gin

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gin

[archaic geneva, from Du. from O.Fr. from Lat.,=juniper], spirituous liquor distilled chiefly from fermented cereals, malted and unmalted, and flavored with juniper berries. It originated in Holland (thus the name Hollands, or Holland, gin) but is now manufactured also in other countries, chiefly England and the United States. A type of gin developed in England is known as London gin; it is more highly distilled than Holland gin. Dry gin has been highly rectified. Old Tom gin is sweetened for use as a liqueur. Sloe gin is flavored with fresh sloes instead of juniper.
The Columbia Electronic Encyclopedia™ Copyright © 2013, Columbia University Press. Licensed from Columbia University Press. All rights reserved. www.cc.columbia.edu/cu/cup/

gin

[jin]
(agriculture)
A machine used to separate cotton fiber from the seed and waste.
To thus separate cotton fiber.
(food engineering)
An alcoholic beverage made from distilled spirits flavored with an extract of the juniperberry or other flavoring botanicals.
(mechanical engineering)
A hoisting machine in the form of a tripod with a windlass, pulleys, and ropes.
McGraw-Hill Dictionary of Scientific & Technical Terms, 6E, Copyright © 2003 by The McGraw-Hill Companies, Inc.

gin

1
1. an alcoholic drink obtained by distillation and rectification of the grain of malted barley, rye, or maize, flavoured with juniper berries
2. any of various grain spirits flavoured with other fruit or aromatic essences
3. an alcoholic drink made from any rectified spirit

gin

2
1. a primitive engine in which a vertical shaft is turned by horses driving a horizontal beam or yoke in a circle
2. a machine of this type used for separating seeds from raw cotton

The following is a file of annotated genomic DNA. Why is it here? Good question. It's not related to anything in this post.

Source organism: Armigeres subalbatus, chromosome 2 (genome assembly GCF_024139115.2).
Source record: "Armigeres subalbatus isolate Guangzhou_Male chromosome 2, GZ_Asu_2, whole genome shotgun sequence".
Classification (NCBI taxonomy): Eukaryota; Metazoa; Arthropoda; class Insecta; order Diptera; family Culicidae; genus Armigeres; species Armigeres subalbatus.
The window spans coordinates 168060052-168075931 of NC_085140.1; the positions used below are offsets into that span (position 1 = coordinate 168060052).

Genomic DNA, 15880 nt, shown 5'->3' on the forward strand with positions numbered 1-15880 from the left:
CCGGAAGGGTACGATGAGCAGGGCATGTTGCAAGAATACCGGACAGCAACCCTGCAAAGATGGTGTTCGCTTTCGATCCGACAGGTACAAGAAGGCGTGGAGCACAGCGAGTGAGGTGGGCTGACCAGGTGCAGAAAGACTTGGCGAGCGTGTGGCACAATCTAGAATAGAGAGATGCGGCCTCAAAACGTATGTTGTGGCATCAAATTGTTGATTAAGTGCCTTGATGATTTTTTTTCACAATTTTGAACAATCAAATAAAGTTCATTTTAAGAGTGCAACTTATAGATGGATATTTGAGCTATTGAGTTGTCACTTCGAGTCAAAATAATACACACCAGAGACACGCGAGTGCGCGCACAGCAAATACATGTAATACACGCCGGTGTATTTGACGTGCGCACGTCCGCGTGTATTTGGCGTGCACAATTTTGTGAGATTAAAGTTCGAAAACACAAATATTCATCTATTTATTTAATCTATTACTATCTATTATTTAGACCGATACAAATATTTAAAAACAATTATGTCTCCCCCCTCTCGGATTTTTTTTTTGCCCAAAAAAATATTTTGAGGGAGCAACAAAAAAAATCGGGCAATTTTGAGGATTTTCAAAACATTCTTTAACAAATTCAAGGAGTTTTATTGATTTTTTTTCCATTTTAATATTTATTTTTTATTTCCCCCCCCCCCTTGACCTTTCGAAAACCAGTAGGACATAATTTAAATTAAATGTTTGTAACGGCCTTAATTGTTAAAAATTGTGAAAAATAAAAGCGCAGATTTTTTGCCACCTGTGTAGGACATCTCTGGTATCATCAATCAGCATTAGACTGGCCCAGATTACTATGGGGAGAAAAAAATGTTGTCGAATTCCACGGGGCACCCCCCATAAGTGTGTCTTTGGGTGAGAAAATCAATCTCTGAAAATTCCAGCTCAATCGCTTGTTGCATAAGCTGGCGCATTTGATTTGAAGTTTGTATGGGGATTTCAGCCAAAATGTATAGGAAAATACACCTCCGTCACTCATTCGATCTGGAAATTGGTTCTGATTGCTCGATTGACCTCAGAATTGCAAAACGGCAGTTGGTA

3. a trap for catching small mammals, consisting of a noose of thin strong wire
4. a hand-operated hoist that consists of a drum winder turned by a crank
Collins Discovery Encyclopedia, 1st edition © HarperCollins Publishers 2005

GIN

A special-purpose macro assembler used to build the GEORGE 3 operating system for ICL1900 series computers.
This article is provided by FOLDOC - Free Online Dictionary of Computing (foldoc.org)
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After successfully writing three comic monologues about her alter ego, harassed housewife Ruth Rich, Ginny used her adventures in international dog rescue as the basis for a new play.
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The service will be conducted by Bishop of St Asaph Rt Rev Dr Gregory Cameron, who said: "Ginny is a priest of dedication and flair, and I know that the people of Towyn will take her to their hearts."
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Ginny's own taste in wine has a marked Spanish accent.
In the VA, Ginny greatly expanded access to online and web-based information, including evidence-based, point-of-care resources.
So begins her transformation from woman in the shadows to woman of substance and using all her wiles Ginny becomes a major power player, while her husband shrinks in her shadow.
Ginny, from Swansea, started comfort eating after her husband left her when their son David, now35, was just six months old.
With each city, Ginny learns more about herself and about her aunt who had made this same journey before she became ill.
In her rough-and-tumble rodeo youth Ginny Brothers chose her horses with more care than she chose her men.
Registration: Ginny Kontosic at symposium@autism.net (416) 322-7877 x516 or visit www.autism.net.v